Silenced Voices Dick KATTENBURG (1919-1944)
Trio ŕ cordes [4.50] Sándor KUTI (1908-1945)
Serenade for String Trio (1934) [10.17] Hans KRÁSA (1899-1944)
Passacaglia and Fugue for String trio [8.50]
Tánec for String Trio [5.09] Gideon KLEIN (191-1945)
String Trio (1944?) [13.21] Paul HERMANN (1902-1944)
Strijktrio [7.48] Géza FRID (1904-1989)
Trio ŕ cordes Op. 1 [16.04]
Black Oak Ensemble
Recording dates not provided CEDILLE CDR90000189 [67.00]
As I write, early September 2019, the Trio Black Oak are touring Europe with a programme similar to the one recorded here, culminating at the ‘Everlasting Hope International Festival’ in Terezin. This demonstrates how, in the last twenty-five years, the music of the many composers silenced by being first interred in centres like Theresienstadt and then murdered by the Nazis at Auschwitz has emerged after years of silence. Some of these composers were unknown to most of us until the 1980’s; now we are able to hear their works often and in a variety of interpretations but still, as here, new names are emerging to challenge our knowledge. For example, I hadn’t heard of Dick Kattenburg (born 11 November 1919) or Géza Frid (1904-1989) who survived the horrors.
Like Kattenburg, the centenary of Gideon Klein (born 6 December 1919) falls soon but his Trio has been recorded by a number of others, but let’s start with the remarkable Hans Krása, represented here by two works on this disc of string trios. I’ve often been amazed at how life enhancing, even cheerful the music of these composers can be, but this Passacaglia and Fugue by Krása opens up another door. The Passacaglia is a serious and sombre work, which, as Robert Elias writes in his fascinating booklet notes, has various “ominous sounding train motifs”. The ensuing fugue though is exciting and leaves you with real ‘uplift’.
Tánec, a dance, was also recorded by the Kochian Quartet on Praga digitals (PRD250 106) a version, which, I feel, brings out much more of the character of the music than Black Oak achieve. Again, Elias alludes to the rhythm of a train ride being prevalent; perhaps that’s why the CD cardboard cover has a picture of rail track on its front. However, I don’t agree with him that it is a ‘romp’. It seems full of desperation to me: beginning with a bright Czech dance it calms and then builds into a sort of Janáčekian panic.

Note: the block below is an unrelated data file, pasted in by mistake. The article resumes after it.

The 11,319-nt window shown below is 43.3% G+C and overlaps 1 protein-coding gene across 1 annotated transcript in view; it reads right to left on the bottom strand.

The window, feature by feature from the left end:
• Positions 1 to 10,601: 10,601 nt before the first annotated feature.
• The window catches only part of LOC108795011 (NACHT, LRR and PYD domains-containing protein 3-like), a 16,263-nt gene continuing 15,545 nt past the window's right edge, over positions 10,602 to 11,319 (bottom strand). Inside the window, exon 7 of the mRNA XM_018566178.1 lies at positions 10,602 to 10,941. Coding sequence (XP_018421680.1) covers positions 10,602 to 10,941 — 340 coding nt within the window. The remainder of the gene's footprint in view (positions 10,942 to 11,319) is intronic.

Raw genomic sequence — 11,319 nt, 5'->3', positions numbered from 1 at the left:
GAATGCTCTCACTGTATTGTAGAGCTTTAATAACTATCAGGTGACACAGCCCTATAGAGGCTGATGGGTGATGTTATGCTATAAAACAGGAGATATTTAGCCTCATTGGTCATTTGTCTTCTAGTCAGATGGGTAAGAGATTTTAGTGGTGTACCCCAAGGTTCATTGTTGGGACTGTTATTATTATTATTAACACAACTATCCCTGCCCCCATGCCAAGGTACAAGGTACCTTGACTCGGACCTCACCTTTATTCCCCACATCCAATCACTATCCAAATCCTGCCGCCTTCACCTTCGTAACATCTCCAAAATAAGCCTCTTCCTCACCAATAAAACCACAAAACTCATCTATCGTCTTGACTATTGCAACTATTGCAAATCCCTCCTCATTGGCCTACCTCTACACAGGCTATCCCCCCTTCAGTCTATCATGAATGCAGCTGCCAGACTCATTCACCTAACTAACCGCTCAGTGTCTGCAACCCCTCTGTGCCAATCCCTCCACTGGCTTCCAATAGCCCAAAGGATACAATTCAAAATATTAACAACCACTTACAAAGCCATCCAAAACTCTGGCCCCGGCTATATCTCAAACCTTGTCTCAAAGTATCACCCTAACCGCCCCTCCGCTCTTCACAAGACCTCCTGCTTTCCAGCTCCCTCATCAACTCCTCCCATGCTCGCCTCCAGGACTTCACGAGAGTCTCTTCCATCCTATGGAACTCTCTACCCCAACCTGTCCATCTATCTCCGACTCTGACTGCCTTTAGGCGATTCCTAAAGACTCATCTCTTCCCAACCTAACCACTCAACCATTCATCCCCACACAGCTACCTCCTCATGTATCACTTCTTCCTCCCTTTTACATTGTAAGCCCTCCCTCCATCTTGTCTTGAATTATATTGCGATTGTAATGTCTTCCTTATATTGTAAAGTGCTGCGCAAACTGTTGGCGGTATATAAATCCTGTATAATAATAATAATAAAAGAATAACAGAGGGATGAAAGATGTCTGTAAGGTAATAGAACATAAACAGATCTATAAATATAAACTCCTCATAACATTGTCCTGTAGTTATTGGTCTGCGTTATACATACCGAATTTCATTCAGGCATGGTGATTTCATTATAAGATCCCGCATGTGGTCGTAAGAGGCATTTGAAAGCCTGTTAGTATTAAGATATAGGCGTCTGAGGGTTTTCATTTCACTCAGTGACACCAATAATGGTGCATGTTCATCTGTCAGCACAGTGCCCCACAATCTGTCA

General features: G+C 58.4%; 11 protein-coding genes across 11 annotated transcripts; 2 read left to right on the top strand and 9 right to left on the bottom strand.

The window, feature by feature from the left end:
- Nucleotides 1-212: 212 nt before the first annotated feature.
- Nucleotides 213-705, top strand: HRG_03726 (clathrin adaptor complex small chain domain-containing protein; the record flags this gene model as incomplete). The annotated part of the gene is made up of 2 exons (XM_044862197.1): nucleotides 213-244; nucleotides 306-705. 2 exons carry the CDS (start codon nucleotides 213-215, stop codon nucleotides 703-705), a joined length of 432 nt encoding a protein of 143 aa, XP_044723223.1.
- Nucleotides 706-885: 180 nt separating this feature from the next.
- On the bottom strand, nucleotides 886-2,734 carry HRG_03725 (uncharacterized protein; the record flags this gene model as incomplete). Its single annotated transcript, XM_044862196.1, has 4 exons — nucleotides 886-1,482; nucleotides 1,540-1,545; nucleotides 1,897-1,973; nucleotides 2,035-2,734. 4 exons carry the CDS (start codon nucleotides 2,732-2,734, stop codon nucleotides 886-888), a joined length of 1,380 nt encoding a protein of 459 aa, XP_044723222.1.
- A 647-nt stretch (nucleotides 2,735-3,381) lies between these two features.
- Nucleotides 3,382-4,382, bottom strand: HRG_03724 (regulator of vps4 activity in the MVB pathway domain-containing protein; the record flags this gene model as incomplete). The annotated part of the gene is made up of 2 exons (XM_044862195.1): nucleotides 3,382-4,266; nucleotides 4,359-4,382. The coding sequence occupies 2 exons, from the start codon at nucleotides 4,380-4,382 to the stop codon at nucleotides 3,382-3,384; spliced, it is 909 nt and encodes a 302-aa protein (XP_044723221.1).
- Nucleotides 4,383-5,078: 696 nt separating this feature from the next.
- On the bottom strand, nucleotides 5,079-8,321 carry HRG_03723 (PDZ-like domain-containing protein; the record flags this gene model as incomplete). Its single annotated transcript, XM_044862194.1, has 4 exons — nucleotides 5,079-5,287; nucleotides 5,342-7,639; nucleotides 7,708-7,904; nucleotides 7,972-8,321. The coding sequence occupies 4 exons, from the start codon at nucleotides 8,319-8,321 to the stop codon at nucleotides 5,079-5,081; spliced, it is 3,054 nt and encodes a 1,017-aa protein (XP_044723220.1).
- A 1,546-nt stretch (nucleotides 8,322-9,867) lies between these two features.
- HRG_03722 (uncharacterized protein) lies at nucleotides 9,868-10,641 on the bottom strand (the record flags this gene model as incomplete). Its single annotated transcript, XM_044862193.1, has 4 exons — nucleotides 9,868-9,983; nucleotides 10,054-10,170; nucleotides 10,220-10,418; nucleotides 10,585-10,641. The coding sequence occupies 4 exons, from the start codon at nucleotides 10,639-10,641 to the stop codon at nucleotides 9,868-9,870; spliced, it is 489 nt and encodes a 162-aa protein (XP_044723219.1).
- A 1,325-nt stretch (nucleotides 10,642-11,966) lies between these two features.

The only other work by Sándor Kuti I have ever met is his Sonata for Violin Solo, whose manuscript was sneaked out to his wife just weeks before his death. Sir George Solti, who knew him when they were students in Budapest, said he was “exceptionally gifted” and, “I am convinced that…. he would have become one of Hungary’s greatest composers”. This Serenade is a three-movement piece with a rather academic opening Allegro giocoso followed by motoric Scherzando and then an “unresolved lament” almost prophesying the ghostly phantoms that were to haunt the survivors of the holocaust. There are moments on this disc when the Black Oak Ensemble doesn’t quite capture the atmosphere and mood of some of these pieces but in this work they are completely convincing.
Paul Hermann was also a product of the Franz Liszt Academy in Budapest. He was a virtuoso cellist and there is a well-produced photo of him in the booklet. Robert Elias describes his String Trio as ‘a gem’ and I agree; I enjoyed the work as much as anything on the disc, if not more. It begins in an amiable compound time and continues in a sort of rondo-variation form, developing its ideas into quite a passion at times. Bartók doesn’t seem too far away. A fine work and superbly played.
So, to Dick Kattenburg and his Trio ŕ cordes. This was composed when he was just nineteen and shows a strong and confident handling of the medium. He was a string player and most of his surviving work is chamber music involving strings. This trio has a slow introduction and then bursts into impulsive, contrapuntal life, though it does end thoughtfully – a nice touch.
Gideon Klein’s String Trio falls into three movements. I hear touches of Janáček in the first and traces of Bartók in the third but the wonderful middle movement, which is seven and a half minutes long and very emotional and heartfelt, seems to be based on a Moravian folk song - the sort of melody Janáček used in some of his songs and in other works. My favourite version of this trio has been by the Hawthorn Quartet on Channel classics (CCS 1691), largely because of the intensity of their Adagio middle movement –but this version comes very close.
If you think that much of this CD demonstrates the influence of eastern European folk song, you won’t be surprised to discover that the third movement of Géza Frid’s Trio a cordes, amazingly his highly professional Opus 1, is marked ‘Allegro giocoso all’ungherese’. He came from the region of Hungary bordering on Rumanian, an area in which Bartók especially collected folk melodies on his primitive phonograph. Frid avoided detection from the Nazis by hiding in Holland; he later going on to compose several concerti, string quartets and choral works. This is a fine trio in three equal length movements with lively dance-like sections encasing a mysterious Andante cantabile. This, like the whole disc, is superbly recorded and the performance here totally and convincingly catches the work’s mood and language.
Although each of these pieces is for string trio, I would add that if you are unfamiliar with this period of music (despite the disc’s seeming lack of variety) and of these and other ‘silenced’ composers, then this CD would be a good place to start. After that, look out elsewhere perhaps for Victor Ullmann and Erwin Schulhoff, two especially fine composers who also died as a result of Nazi oppression.
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